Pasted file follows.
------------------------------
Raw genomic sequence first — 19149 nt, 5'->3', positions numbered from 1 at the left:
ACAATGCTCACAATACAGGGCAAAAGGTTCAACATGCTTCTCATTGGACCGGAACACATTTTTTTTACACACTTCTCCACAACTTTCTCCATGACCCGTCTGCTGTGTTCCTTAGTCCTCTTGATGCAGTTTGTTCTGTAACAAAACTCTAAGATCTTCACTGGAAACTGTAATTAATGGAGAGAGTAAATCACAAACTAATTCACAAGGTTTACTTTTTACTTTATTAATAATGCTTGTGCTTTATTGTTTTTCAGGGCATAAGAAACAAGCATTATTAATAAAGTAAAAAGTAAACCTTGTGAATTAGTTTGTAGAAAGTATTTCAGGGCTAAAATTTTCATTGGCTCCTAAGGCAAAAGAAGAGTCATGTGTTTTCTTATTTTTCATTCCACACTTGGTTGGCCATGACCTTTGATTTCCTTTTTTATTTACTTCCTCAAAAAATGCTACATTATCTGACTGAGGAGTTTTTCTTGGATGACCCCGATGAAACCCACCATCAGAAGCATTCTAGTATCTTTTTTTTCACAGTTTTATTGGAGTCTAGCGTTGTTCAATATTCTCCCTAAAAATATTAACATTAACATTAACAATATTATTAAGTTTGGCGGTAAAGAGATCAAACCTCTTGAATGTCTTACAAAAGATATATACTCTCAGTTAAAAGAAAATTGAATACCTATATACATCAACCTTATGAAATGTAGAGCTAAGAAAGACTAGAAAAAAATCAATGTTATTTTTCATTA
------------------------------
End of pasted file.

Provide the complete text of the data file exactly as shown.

Raw genomic sequence first — 19149 nt, 5'->3', positions numbered from 1 at the left:
ACAATGCTCACAATACAGGGCAAAAGGTTCAACATGCTTCTCATTGGACCGGAACACATTTTTTTTACACACTTCTCCACAACTTTCTCCATGACCCGTCTGCTGTGTTCCTTAGTCCTCTTGATGCAGTTTGTTCTGTAACAAAACTCTAAGATCTTCACTGGAAACTGTAATTAATGGAGAGAGTAAATCACAAACTAATTCACAAGGTTTACTTTTTACTTTATTAATAATGCTTGTGCTTTATTGTTTTTCAGGGCATAAGAAACAAGCATTATTAATAAAGTAAAAAGTAAACCTTGTGAATTAGTTTGTAGAAAGTATTTCAGGGCTAAAATTTTCATTGGCTCCTAAGGCAAAAGAAGAGTCATGTGTTTTCTTATTTTTCATTCCACACTTGGTTGGCCATGACCTTTGATTTCCTTTTTTATTTACTTCCTCAAAAAATGCTACATTATCTGACTGAGGAGTTTTTCTTGGATGACCCCGATGAAACCCACCATCAGAAGCATTCTAGTATCTTTTTTTTCACAGTTTTATTGGAGTCTAGCGTTGTTCAATATTCTCCCTAAAAATATTAACATTAACATTAACAATATTATTAAGTTTGGCGGTAAAGAGATCAAACCTCTTGAATGTCTTACAAAAGATATATACTCTCAGTTAAAAGAAAATTGAATACCTATATACATCAACCTTATGAAATGTAGAGCTAAGAAAGACTAGAAAAAAATCAATGTTATTTTTCATTA